Miles Dempsey, Commander of the British Second Army in the invasion of Europe 1944-45, is almost unknown to the general public. Yet his part in Britain's contribution to that campaign was second only to Montgomery's in importance. Dempsey survived two and a half years of bitter fighting as an infantry officer on the Western Front before accompanying his beloved Royal Berkshire Regiment in the little-known North West Persia campaign of 1920-21. In six years he rose from Major to command over half a million men in the largest combined operation in history, and led them to victory a year later.
Based on sources which include some of Dempsey's previously unpublished work and the views of those who knew him, the book traces his career as a soldier of rare distinction, a talented sportsman and a man of huge charm and shrewd intellect, dedicated to his beloved regiment and ever mindful of the lives of his soldiers.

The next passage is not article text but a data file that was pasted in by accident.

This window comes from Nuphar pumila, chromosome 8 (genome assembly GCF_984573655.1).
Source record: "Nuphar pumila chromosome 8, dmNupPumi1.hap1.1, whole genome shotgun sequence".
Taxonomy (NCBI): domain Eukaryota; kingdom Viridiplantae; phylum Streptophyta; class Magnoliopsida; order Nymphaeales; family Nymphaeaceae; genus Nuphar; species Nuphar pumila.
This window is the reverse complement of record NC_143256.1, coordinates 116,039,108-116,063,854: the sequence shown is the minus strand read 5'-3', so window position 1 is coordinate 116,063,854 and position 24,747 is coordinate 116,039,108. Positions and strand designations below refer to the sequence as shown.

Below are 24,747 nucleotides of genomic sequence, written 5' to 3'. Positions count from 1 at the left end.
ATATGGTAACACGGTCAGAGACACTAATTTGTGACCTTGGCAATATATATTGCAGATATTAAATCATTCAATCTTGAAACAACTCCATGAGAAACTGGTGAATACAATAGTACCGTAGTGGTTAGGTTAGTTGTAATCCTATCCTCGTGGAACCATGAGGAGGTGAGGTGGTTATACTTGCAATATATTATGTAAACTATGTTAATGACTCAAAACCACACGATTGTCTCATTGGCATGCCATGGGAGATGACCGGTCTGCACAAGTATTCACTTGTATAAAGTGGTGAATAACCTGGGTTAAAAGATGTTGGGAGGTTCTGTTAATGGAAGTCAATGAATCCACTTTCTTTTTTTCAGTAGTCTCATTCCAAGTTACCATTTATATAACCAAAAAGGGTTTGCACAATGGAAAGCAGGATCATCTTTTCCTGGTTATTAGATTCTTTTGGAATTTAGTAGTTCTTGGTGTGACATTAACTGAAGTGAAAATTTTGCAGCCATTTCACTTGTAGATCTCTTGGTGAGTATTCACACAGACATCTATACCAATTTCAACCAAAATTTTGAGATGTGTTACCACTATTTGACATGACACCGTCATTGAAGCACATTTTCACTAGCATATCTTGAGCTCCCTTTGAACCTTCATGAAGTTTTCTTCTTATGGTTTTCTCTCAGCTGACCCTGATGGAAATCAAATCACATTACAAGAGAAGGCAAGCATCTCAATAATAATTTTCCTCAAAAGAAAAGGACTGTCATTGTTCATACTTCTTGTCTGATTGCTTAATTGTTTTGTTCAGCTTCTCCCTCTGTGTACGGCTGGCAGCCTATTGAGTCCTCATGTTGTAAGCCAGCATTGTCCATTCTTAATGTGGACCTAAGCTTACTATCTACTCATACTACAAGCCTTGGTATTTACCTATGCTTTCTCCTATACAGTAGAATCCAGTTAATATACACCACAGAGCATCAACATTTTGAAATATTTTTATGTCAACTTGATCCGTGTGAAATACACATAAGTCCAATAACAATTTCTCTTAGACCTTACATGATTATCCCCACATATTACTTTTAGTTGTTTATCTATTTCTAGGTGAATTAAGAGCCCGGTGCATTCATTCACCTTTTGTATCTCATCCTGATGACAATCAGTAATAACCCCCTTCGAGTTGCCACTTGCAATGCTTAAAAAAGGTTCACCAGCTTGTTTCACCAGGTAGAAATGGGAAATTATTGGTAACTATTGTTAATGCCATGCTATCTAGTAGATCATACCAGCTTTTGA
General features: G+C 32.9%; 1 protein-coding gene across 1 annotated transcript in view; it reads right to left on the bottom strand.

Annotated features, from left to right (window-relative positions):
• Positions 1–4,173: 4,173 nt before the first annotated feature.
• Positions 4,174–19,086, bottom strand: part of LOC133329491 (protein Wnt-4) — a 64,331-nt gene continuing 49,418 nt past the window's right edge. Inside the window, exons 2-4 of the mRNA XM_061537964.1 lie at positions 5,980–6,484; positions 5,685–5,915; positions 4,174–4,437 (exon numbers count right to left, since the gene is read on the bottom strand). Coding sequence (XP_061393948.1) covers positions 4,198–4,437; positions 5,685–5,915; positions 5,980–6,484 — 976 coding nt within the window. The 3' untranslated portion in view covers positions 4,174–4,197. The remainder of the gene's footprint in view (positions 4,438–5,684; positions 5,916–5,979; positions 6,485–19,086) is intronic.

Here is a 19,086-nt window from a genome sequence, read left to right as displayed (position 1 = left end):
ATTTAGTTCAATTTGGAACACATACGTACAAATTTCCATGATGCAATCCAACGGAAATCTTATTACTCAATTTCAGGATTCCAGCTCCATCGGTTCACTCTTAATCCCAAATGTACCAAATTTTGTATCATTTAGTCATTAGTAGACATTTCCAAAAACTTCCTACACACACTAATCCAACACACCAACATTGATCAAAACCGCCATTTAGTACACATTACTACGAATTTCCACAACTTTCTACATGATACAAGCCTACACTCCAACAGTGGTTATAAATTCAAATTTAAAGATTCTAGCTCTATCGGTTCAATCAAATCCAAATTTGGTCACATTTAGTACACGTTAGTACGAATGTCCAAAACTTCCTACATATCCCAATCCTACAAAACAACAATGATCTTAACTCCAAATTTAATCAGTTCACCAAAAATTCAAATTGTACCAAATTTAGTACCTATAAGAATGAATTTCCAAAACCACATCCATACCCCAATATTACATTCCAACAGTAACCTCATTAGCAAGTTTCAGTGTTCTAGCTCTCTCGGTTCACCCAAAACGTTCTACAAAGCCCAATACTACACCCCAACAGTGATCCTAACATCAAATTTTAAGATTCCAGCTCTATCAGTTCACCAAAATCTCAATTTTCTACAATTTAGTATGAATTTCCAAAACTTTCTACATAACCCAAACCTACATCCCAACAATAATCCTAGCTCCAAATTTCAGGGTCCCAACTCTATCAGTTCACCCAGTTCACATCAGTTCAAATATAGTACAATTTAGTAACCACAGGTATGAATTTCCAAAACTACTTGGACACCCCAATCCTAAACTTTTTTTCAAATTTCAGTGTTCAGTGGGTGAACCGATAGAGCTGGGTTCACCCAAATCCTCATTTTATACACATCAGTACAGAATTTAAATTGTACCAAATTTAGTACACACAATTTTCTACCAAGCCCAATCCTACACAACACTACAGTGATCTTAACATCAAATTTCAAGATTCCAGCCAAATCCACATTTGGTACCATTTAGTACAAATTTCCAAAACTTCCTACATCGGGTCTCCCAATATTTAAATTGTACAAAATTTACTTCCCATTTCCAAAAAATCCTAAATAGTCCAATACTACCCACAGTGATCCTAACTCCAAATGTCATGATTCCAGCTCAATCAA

Peter Rostron examines his methods of command and his relationships with Montgomery, his Corps commanders, the Americans and the RAF. It highlights his crucial role in the Dunkirk evacuation, the training of the Canadian Army, and the invasion of Sicily, Italy, and North West Europe, and analyses why his army performed so brilliantly on D Day. Lasly, Rostron examines his contribution to the campaign in Europe, focussing on the controversial operations of EPSOM, GOODWOOD, Arnhem and the Rhine Crossing.